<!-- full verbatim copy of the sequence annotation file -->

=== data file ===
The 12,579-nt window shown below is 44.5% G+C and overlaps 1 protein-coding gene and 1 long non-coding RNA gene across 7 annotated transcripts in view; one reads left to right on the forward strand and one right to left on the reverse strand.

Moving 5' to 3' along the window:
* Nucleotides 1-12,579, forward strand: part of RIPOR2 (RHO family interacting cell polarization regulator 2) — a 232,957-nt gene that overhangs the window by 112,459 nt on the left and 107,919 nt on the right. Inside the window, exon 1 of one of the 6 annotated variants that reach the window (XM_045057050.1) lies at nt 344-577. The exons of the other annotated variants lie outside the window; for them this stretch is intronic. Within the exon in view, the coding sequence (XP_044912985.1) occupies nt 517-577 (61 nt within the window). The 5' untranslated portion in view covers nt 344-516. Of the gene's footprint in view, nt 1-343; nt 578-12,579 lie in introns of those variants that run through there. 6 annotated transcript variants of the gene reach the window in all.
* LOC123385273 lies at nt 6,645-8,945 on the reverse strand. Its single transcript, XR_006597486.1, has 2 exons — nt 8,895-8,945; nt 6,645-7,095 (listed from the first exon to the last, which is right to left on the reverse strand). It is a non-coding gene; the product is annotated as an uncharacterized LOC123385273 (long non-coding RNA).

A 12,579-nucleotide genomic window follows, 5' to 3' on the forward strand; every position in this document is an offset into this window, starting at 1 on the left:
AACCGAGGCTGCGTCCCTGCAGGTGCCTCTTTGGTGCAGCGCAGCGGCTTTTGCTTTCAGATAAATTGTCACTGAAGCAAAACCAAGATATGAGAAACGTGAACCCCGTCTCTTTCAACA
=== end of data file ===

The 12,579-nt window shown below is 44.5% G+C and overlaps 1 protein-coding gene and 1 long non-coding RNA gene across 7 annotated transcripts in view; one reads left to right on the forward strand and one right to left on the reverse strand.

Moving 5' to 3' along the window:
* Nucleotides 1-12,579, forward strand: part of RIPOR2 (RHO family interacting cell polarization regulator 2) — a 232,957-nt gene that overhangs the window by 112,459 nt on the left and 107,919 nt on the right. Inside the window, exon 1 of one of the 6 annotated variants that reach the window (XM_045057050.1) lies at nt 344-577. The exons of the other annotated variants lie outside the window; for them this stretch is intronic. Within the exon in view, the coding sequence (XP_044912985.1) occupies nt 517-577 (61 nt within the window). The 5' untranslated portion in view covers nt 344-516. Of the gene's footprint in view, nt 1-343; nt 578-12,579 lie in introns of those variants that run through there. 6 annotated transcript variants of the gene reach the window in all.
* LOC123385273 lies at nt 6,645-8,945 on the reverse strand. Its single transcript, XR_006597486.1, has 2 exons — nt 8,895-8,945; nt 6,645-7,095 (listed from the first exon to the last, which is right to left on the reverse strand). It is a non-coding gene; the product is annotated as an uncharacterized LOC123385273 (long non-coding RNA).

A 12,579-nucleotide genomic window follows, 5' to 3' on the forward strand; every position in this document is an offset into this window, starting at 1 on the left:
AACCGAGGCTGCGTCCCTGCAGGTGCCTCTTTGGTGCAGCGCAGCGGCTTTTGCTTTCAGATAAATTGTCACTGAAGCAAAACCAAGATATGAGAAACGTGAACCCCGTCTCTTTCAACA